• A shadow has fallen upon the scenes so lately lighted by the Allied victory…. From Stettin in the Baltic to Trieste in the Adriatic an iron curtain has descended across the Continent.
    • Winston Churchill, on Soviet communism and the Cold War, in a speech at Fulton, Missouri on March 5, 1946 (complete text). Churchill did not coin the phrase "iron curtain", however; the 1920 book Through Bolshevik Russia by English suffragette Ethel Snowden contained the line "We were behind the ‘iron curtain’ at last!" (This fact is mentioned in the article 'Anonymous was a Woman', Yale Alumni Magazine Jan/Feb 2011).
  • In the Soviet Union the fear that the West was about to unleash a 'hot' war was growing. The installation of the Reagan regime and its inflammatory rhetoric had so concerned the Soviets that at a session of the KGB high command and senior staff, General Secretary Leonid Brezhnez and KGB chief Yuri Andropov stated that the United States was actively preparing for a nuclear attack on the USSR. It was announced internally that the KGB and Soviet military intelligence would mount a new intelligence collection operation aimed at monitoring nuclear preparedness and to warn of U.S. nuclear war preparations. The intelligence alert sought information on key U.S./NATO political and strategic decisions about the USSR and the Warsaw Treaty Organization; early warning of U.S./ NATO preparations for launching a surprise nuclear attack; and new U.S./NATO weapons systems intended for use in a surprise nuclear attack. Code named Operation RYaN for raketno-yadernoye napadenie, or nuclear-rocket attack, agents spread across Europe and the rest of the world in search of the signs of an impending U.S. attack on the Soviet Union.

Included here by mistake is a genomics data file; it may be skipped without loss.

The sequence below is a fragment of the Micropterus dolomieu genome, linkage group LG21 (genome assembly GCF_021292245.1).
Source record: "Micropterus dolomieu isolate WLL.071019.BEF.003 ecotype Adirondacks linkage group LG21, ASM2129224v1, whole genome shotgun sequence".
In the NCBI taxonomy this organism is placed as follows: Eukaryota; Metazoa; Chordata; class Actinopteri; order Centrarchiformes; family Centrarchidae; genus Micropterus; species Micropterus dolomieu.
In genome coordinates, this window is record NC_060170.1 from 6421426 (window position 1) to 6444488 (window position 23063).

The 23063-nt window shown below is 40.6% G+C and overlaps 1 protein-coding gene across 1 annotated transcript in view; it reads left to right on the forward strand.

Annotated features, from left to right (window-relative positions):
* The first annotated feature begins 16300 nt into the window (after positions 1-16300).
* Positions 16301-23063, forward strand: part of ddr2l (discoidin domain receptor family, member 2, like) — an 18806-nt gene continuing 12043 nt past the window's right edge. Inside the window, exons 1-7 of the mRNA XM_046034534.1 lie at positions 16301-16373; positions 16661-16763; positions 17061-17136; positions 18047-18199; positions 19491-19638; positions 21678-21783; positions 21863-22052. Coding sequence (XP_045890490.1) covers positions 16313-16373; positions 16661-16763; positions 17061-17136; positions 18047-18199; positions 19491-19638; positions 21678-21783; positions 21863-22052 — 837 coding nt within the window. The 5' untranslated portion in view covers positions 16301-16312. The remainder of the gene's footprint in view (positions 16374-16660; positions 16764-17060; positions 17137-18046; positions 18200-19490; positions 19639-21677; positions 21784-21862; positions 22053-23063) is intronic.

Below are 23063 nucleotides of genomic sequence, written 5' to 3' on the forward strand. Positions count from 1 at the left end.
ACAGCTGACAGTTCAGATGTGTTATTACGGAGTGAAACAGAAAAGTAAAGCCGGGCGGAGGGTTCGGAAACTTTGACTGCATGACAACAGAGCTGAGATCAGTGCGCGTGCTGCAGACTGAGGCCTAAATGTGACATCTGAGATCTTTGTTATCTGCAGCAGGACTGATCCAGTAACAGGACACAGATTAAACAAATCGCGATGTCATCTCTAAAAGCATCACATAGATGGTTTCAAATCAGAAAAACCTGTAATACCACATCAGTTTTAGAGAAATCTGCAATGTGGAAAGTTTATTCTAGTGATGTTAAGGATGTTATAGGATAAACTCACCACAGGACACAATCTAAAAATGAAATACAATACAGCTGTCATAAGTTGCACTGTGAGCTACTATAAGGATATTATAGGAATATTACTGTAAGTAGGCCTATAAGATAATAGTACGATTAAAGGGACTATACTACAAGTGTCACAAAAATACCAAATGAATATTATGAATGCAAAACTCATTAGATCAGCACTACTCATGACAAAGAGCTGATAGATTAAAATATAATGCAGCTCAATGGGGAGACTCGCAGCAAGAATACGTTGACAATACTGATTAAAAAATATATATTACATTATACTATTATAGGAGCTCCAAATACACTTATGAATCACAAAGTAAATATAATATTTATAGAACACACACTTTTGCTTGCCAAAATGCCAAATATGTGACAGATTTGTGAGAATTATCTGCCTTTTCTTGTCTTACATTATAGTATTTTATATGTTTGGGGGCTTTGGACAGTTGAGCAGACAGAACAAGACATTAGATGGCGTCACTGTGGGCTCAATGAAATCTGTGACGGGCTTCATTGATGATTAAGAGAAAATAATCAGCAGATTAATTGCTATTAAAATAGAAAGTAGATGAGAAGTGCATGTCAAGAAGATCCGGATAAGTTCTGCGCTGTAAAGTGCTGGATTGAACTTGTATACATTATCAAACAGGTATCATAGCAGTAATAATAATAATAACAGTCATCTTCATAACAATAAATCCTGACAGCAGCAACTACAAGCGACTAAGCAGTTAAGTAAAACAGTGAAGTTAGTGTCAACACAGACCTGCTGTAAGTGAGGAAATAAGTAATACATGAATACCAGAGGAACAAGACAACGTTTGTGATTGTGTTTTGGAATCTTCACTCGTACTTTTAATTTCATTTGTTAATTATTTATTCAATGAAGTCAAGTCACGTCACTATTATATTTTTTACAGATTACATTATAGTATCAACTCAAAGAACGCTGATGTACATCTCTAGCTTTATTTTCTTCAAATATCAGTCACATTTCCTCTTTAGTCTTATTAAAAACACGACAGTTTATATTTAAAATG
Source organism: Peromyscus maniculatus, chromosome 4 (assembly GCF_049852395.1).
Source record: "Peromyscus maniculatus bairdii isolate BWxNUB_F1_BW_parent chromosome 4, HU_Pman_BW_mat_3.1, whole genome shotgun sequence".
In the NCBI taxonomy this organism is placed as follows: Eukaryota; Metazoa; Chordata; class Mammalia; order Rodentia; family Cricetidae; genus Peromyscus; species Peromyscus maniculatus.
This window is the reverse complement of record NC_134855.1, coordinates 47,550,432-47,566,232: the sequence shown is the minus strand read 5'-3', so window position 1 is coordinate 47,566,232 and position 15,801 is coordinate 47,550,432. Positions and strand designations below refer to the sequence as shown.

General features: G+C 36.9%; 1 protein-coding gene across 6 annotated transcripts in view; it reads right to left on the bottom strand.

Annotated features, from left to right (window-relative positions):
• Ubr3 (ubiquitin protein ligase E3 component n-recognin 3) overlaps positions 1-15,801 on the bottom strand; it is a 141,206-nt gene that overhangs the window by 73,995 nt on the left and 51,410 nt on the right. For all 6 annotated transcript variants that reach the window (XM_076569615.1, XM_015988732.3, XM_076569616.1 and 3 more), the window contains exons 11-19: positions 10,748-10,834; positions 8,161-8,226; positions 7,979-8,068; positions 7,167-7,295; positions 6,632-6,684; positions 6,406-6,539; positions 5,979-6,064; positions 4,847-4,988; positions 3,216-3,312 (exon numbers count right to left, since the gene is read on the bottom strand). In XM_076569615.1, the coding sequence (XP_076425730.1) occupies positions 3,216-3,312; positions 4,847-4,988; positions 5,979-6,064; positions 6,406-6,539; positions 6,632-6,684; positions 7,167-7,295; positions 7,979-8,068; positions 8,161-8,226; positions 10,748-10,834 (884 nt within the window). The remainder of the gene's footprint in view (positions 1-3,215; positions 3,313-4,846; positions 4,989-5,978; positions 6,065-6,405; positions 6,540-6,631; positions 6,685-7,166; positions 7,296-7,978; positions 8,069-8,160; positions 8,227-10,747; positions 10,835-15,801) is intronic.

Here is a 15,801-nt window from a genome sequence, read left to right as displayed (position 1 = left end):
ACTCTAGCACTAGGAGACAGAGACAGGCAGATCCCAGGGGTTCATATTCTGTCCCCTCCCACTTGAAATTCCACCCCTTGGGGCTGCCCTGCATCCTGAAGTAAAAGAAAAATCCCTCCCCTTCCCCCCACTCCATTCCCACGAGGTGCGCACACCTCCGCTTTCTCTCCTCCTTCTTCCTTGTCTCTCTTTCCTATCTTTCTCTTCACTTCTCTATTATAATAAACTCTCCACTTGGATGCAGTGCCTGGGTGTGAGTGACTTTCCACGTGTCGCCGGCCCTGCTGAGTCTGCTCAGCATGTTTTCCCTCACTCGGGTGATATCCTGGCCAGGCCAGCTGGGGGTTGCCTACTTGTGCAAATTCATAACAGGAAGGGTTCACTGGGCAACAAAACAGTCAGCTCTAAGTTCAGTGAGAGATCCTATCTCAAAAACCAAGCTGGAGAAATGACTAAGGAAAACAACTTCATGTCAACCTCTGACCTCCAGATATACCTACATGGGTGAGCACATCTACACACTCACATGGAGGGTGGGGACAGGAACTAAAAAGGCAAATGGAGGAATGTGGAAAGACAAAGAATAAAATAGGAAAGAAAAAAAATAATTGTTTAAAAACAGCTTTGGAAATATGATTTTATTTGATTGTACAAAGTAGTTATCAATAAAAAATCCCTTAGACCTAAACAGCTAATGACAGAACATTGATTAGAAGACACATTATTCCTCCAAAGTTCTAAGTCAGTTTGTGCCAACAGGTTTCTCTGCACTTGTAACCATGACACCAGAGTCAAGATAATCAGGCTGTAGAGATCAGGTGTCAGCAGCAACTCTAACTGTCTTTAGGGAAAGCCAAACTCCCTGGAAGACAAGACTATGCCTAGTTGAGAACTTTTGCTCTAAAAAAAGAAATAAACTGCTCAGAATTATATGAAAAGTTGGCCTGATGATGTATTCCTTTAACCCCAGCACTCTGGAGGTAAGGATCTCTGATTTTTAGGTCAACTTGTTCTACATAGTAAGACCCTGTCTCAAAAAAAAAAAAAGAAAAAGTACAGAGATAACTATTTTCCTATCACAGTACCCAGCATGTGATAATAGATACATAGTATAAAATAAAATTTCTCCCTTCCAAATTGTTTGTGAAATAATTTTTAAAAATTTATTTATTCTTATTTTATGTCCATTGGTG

• The world of 1983 was increasingly dangerous as the Cold War seemed to get far colder in terms of superpower relations, and far hotter in terms of actual small wars and conflicts. In autumn, two events would galvanize hostilities. On 1 September a Soviet Air Defence Force (PVO Strany) Sukhoi-15 jet, using two missiles, had shot down Korean Airlines (KAL) flight 007, a civilian passenger flight, over Sakhalin Island, killing all 269 people onboard. The Reagan regime used the shoot-down as as rationale for a request to Congress for a massive increase in the nuclear weapons budget, including funding for the MX first-strike iCBM. Then, on 24, October 1983, the United States Navy, Marines, Army and Air Force invaded the tiny island of Grenada. They were cheeered on by Reagan's White House, which claimed that the ex-British colony had fallen under the military occupation of Cuban forces who were engaged (with British government assistance) in building a commercial runway which would be big enough to handle tourist flights from Europe.
  • At the end of the year people finally got a glimpse of what the United States and NATO had planned for the Pershing and cruise missiles. NATO selectively released parts of a target planning document which said that NATO had "more than 2,500 high-priority targets, about two-thirds are located in the non Soviet-Warsaw Pact and the remaining one-third in the Soviet Union." It also noted that the twenty-five-hundred-kilometre-range ground-launched cruise missile based in the United Kingdom could strike "approximately 87% of the high-priority targets, including Moscow itself."
  • Uri Friedman: Why did the South African government, in the mid-1970s, decide to embark on a nuclear-weapons program?